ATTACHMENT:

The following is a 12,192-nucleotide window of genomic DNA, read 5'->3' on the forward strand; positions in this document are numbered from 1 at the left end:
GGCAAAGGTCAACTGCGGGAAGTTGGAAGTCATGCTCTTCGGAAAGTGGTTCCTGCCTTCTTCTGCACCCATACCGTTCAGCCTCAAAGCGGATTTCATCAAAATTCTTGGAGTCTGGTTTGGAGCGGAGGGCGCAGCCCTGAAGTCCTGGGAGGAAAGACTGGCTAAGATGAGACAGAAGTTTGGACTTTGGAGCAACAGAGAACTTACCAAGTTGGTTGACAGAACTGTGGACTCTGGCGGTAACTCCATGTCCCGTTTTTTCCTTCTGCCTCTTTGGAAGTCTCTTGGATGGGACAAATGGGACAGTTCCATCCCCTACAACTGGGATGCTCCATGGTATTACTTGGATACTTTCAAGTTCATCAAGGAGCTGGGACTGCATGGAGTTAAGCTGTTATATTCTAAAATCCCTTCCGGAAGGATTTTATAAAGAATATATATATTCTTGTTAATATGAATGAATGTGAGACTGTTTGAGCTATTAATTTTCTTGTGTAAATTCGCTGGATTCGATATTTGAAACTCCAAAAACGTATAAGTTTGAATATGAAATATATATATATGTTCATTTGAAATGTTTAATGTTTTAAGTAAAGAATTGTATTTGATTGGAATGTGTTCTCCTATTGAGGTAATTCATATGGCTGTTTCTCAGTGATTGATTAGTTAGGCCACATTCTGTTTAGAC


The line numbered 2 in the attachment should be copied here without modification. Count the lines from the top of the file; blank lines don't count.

GGCAAAGGTCAACTGCGGGAAGTTGGAAGTCATGCTCTTCGGAAAGTGGTTCCTGCCTTCTTCTGCACCCATACCGTTCAGCCTCAAAGCGGATTTCATCAAAATTCTTGGAGTCTGGTTTGGAGCGGAGGGCGCAGCCCTGAAGTCCTGGGAGGAAAGACTGGCTAAGATGAGACAGAAGTTTGGACTTTGGAGCAACAGAGAACTTACCAAGTTGGTTGACAGAACTGTGGACTCTGGCGGTAACTCCATGTCCCGTTTTTTCCTTCTGCCTCTTTGGAAGTCTCTTGGATGGGACAAATGGGACAGTTCCATCCCCTACAACTGGGATGCTCCATGGTATTACTTGGATACTTTCAAGTTCATCAAGGAGCTGGGACTGCATGGAGTTAAGCTGTTATATTCTAAAATCCCTTCCGGAAGGATTTTATAAAGAATATATATATTCTTGTTAATATGAATGAATGTGAGACTGTTTGAGCTATTAATTTTCTTGTGTAAATTCGCTGGATTCGATATTTGAAACTCCAAAAACGTATAAGTTTGAATATGAAATATATATATATGTTCATTTGAAATGTTTAATGTTTTAAGTAAAGAATTGTATTTGATTGGAATGTGTTCTCCTATTGAGGTAATTCATATGGCTGTTTCTCAGTGATTGATTAGTTAGGCCACATTCTGTTTAGAC